Discussion in 'Article Discussion' started by Gareth Halfacree, 25 Jun 2014.
Saved from landfill by John Loker.
Not that i am questioning the article, I'm just hoping to be educated
A TV program i watched claimed America built and run the first GPC, obviously this article calls that into question and further research says it was the ENIAC in 1947.
So have i been misinformed, duped by the TV, or have i misunderstood the label used to describe a general purpose computer ? Were the EDSAC and the ENIAC totally different animals ?
It's something historians argue over. The general consensus is that while work was happening near-simultaneously on both projects, ENIAC went online first and is therefore the world's first general-purpose digital computer; EDSAC fans counter with the fact that ENIAC was arguably specialised for its military uses and was impractical to reprogram for other purposes, making EDSAC the world's first practical general-purpose digital computer (as the article states). Naturally, the American's don't like that argument - but the fact that EDSAC would lead to LEO, the very first commercial computer, lends the argument weight.
EDIT: To add more detail, one of the biggest differences in practicality was that EDSAC was a stored-program computer, while ENIAC was not. Imagine if every time you switched your computer on you had to input the operating system and your chosen application manually. Using toggle-switches, or even jumper leads. That's where you were with ENIAC, while EDSAC could simply load a program into memory from punched tape. Here's a Wikipedia explanation:
Contrast with EDSAC, which was simply "stick paper tape into reader and hit the MAKE PROGRAM GO button." Want to use ENIAC to do something else? Expect a couple of weeks at best to change programs. EDSAC? Pop to lunch and the operators will have it ready and running by the time you get back.
Well i never, thanks for enlightening me
So it seems it's not who was first but more if ENIAC could even be classed as a GPC, it seems to me from your excellent explanation it was not. Well unless you consider having to spend a few weeks getting it to do something else.
To think we used to complain about slow computers twenty odd years ago, just think of having to spend weeks just to change a program.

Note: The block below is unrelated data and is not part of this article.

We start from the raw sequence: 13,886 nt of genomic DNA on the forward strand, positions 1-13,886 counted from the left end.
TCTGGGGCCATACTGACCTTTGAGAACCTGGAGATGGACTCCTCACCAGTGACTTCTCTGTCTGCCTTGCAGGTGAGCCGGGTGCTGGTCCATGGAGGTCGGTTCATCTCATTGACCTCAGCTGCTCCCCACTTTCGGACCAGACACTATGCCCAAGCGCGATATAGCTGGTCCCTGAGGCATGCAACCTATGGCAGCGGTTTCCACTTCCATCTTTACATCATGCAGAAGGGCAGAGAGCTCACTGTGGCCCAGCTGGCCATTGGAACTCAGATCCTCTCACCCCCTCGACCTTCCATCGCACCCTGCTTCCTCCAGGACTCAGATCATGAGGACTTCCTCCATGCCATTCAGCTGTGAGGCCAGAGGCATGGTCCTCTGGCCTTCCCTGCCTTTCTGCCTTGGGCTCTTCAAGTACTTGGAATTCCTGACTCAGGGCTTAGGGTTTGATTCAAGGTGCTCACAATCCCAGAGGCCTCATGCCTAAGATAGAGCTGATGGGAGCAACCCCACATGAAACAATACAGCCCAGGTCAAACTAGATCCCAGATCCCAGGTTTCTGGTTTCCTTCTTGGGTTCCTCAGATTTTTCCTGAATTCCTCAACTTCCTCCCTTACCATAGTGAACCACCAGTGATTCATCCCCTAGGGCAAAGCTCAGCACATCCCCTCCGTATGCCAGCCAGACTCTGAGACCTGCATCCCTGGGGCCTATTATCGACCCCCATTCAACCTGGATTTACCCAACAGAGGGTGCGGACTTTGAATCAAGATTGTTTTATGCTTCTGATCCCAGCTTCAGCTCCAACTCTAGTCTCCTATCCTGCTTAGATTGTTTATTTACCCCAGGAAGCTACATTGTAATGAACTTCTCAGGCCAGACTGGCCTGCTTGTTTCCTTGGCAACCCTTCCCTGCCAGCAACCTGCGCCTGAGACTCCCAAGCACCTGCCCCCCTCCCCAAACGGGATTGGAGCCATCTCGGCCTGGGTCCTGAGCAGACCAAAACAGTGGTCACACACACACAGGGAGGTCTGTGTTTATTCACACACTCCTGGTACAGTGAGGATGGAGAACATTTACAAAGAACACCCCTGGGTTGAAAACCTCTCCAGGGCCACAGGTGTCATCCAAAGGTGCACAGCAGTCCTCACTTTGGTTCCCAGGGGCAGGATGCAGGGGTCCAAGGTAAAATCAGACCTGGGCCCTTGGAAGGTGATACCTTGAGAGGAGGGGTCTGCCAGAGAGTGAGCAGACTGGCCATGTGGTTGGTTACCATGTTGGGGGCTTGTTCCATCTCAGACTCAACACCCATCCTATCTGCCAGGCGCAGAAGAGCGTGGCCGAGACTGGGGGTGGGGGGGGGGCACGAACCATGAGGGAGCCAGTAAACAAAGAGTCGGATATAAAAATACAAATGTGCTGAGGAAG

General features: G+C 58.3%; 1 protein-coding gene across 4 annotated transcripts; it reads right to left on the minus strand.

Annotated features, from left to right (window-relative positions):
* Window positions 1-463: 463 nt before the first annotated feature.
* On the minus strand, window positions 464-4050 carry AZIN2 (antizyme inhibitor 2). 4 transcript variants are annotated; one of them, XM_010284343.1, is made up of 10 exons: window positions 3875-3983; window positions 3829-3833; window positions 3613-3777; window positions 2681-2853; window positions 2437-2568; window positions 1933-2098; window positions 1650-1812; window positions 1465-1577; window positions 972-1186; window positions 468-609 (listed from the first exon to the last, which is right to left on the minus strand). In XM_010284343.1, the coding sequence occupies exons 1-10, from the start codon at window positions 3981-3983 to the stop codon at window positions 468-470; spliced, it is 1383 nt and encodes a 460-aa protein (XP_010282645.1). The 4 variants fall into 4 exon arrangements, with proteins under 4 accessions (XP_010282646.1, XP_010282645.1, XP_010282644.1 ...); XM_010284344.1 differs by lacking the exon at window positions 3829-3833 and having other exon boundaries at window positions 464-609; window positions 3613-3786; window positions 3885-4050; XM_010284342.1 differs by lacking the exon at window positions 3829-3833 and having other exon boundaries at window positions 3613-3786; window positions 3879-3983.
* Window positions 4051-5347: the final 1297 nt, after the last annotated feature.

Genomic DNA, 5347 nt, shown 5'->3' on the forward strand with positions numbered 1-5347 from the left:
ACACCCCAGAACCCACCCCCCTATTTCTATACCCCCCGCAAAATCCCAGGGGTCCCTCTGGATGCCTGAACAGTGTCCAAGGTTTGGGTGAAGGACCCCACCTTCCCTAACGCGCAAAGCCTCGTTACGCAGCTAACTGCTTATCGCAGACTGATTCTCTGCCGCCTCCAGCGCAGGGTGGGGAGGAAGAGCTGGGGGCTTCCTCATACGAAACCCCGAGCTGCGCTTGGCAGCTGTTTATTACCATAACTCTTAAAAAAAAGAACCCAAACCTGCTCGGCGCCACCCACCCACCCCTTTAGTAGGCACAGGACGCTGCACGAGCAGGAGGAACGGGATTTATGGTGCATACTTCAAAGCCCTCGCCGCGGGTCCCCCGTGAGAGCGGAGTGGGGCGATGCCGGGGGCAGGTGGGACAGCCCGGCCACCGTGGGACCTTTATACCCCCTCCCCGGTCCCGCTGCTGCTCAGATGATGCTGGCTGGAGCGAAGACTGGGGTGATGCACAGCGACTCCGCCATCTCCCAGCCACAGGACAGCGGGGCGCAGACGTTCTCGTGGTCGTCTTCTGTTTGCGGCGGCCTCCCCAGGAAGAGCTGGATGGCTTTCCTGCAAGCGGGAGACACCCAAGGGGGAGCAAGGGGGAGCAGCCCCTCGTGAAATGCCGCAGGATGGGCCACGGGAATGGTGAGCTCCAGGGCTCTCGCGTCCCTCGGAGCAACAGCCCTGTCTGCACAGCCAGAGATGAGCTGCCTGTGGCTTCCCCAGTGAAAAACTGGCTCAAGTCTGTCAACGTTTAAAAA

That's actually somewhat misleading. The "The task of taking a problem and mapping it onto the machine was complex, and usually took weeks" is program development. the modern equivalent is coding software. This is not going to be appreciably different between ENIAC and EDSAC.
"After the program was figured out on paper, the process of getting the program into ENIAC by manipulating its switches and cables could take days " is actual system configuration time once the program is developed, and this is where EDSAC improved upon ENIAC, both in terms of speed and reliability.
Granted, a few days to "install" a program is still kind of ridiculous for general usage, and it pales before EDSAC's load times(which I expect to have been along the lines of a few minutes, though I seem unable to find actual numbers), but it's much shorter than a couple of weeks.
Personally, I feel that the use of "practical" as a modifier in these sorts of comparisons is USUALLY just a way of wiggling around pre-existing work to claim you're first at something.
But in EDSAC's case, I think it's fair, to the extent that it's unfortunate people wanting to claim they were first at something without actually BEING first at something have poisoned the word practical.
And ENIAC, of course, is commonly misrepresented as the first computer instead of the first general-purpose computer(general-purpose is, of course, purely a representation of functionality, not practicality)
True enough, that, and something I should have been clearer about - especially with my misleading closing paragraph.
Remember, though, that while the paper-based development can take place while the system is running another program, the actual programming requires the system be down for several days.
I certainly think it's fair, otherwise I'd never have included it in the article. The direct development from EDSAC to LEO kinda proves that; J. Lyons & Co. would never have tried to use an ENIAC-style system for business purposes, because it was entirely impractical.
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